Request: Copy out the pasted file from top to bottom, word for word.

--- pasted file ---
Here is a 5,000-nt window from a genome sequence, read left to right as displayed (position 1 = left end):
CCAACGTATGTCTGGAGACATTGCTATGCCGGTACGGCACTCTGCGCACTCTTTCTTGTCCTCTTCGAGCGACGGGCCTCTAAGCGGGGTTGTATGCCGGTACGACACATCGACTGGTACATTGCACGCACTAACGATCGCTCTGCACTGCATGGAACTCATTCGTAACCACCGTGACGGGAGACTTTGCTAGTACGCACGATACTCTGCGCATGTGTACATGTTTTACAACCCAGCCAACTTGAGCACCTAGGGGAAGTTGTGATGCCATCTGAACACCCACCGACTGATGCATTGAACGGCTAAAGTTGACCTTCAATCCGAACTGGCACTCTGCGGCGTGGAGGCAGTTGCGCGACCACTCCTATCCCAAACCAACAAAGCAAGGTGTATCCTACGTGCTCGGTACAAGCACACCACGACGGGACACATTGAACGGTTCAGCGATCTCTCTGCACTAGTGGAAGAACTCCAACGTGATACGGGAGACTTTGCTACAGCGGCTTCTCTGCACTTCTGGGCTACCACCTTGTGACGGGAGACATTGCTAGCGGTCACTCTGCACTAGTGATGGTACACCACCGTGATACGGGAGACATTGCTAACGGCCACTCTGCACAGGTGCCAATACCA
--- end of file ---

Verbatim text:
Here is a 5,000-nt window from a genome sequence, read left to right as displayed (position 1 = left end):
CCAACGTATGTCTGGAGACATTGCTATGCCGGTACGGCACTCTGCGCACTCTTTCTTGTCCTCTTCGAGCGACGGGCCTCTAAGCGGGGTTGTATGCCGGTACGACACATCGACTGGTACATTGCACGCACTAACGATCGCTCTGCACTGCATGGAACTCATTCGTAACCACCGTGACGGGAGACTTTGCTAGTACGCACGATACTCTGCGCATGTGTACATGTTTTACAACCCAGCCAACTTGAGCACCTAGGGGAAGTTGTGATGCCATCTGAACACCCACCGACTGATGCATTGAACGGCTAAAGTTGACCTTCAATCCGAACTGGCACTCTGCGGCGTGGAGGCAGTTGCGCGACCACTCCTATCCCAAACCAACAAAGCAAGGTGTATCCTACGTGCTCGGTACAAGCACACCACGACGGGACACATTGAACGGTTCAGCGATCTCTCTGCACTAGTGGAAGAACTCCAACGTGATACGGGAGACTTTGCTACAGCGGCTTCTCTGCACTTCTGGGCTACCACCTTGTGACGGGAGACATTGCTAGCGGTCACTCTGCACTAGTGATGGTACACCACCGTGATACGGGAGACATTGCTAACGGCCACTCTGCACAGGTGCCAATACCA